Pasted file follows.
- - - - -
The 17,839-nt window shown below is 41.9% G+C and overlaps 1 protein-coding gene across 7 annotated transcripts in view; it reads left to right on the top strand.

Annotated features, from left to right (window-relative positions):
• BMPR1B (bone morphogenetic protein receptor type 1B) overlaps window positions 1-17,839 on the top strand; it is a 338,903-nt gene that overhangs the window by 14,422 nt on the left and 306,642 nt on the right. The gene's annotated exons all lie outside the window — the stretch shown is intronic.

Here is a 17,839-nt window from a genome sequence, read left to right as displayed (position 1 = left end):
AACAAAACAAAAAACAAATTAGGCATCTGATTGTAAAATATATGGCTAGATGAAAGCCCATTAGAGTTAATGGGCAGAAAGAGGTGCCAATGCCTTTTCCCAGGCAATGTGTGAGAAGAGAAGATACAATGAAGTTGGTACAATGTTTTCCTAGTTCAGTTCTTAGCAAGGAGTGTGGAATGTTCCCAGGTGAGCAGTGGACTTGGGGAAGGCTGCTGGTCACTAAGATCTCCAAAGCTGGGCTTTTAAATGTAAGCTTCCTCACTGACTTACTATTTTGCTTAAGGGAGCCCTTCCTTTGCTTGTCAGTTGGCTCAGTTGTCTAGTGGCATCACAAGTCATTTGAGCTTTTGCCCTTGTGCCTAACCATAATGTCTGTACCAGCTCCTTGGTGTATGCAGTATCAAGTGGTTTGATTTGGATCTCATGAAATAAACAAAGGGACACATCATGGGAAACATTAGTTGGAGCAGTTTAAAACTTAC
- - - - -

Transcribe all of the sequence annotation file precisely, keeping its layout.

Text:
The 17,839-nt window shown below is 41.9% G+C and overlaps 1 protein-coding gene across 7 annotated transcripts in view; it reads left to right on the top strand.

Annotated features, from left to right (window-relative positions):
• BMPR1B (bone morphogenetic protein receptor type 1B) overlaps window positions 1-17,839 on the top strand; it is a 338,903-nt gene that overhangs the window by 14,422 nt on the left and 306,642 nt on the right. The gene's annotated exons all lie outside the window — the stretch shown is intronic.

Here is a 17,839-nt window from a genome sequence, read left to right as displayed (position 1 = left end):
AACAAAACAAAAAACAAATTAGGCATCTGATTGTAAAATATATGGCTAGATGAAAGCCCATTAGAGTTAATGGGCAGAAAGAGGTGCCAATGCCTTTTCCCAGGCAATGTGTGAGAAGAGAAGATACAATGAAGTTGGTACAATGTTTTCCTAGTTCAGTTCTTAGCAAGGAGTGTGGAATGTTCCCAGGTGAGCAGTGGACTTGGGGAAGGCTGCTGGTCACTAAGATCTCCAAAGCTGGGCTTTTAAATGTAAGCTTCCTCACTGACTTACTATTTTGCTTAAGGGAGCCCTTCCTTTGCTTGTCAGTTGGCTCAGTTGTCTAGTGGCATCACAAGTCATTTGAGCTTTTGCCCTTGTGCCTAACCATAATGTCTGTACCAGCTCCTTGGTGTATGCAGTATCAAGTGGTTTGATTTGGATCTCATGAAATAAACAAAGGGACACATCATGGGAAACATTAGTTGGAGCAGTTTAAAACTTAC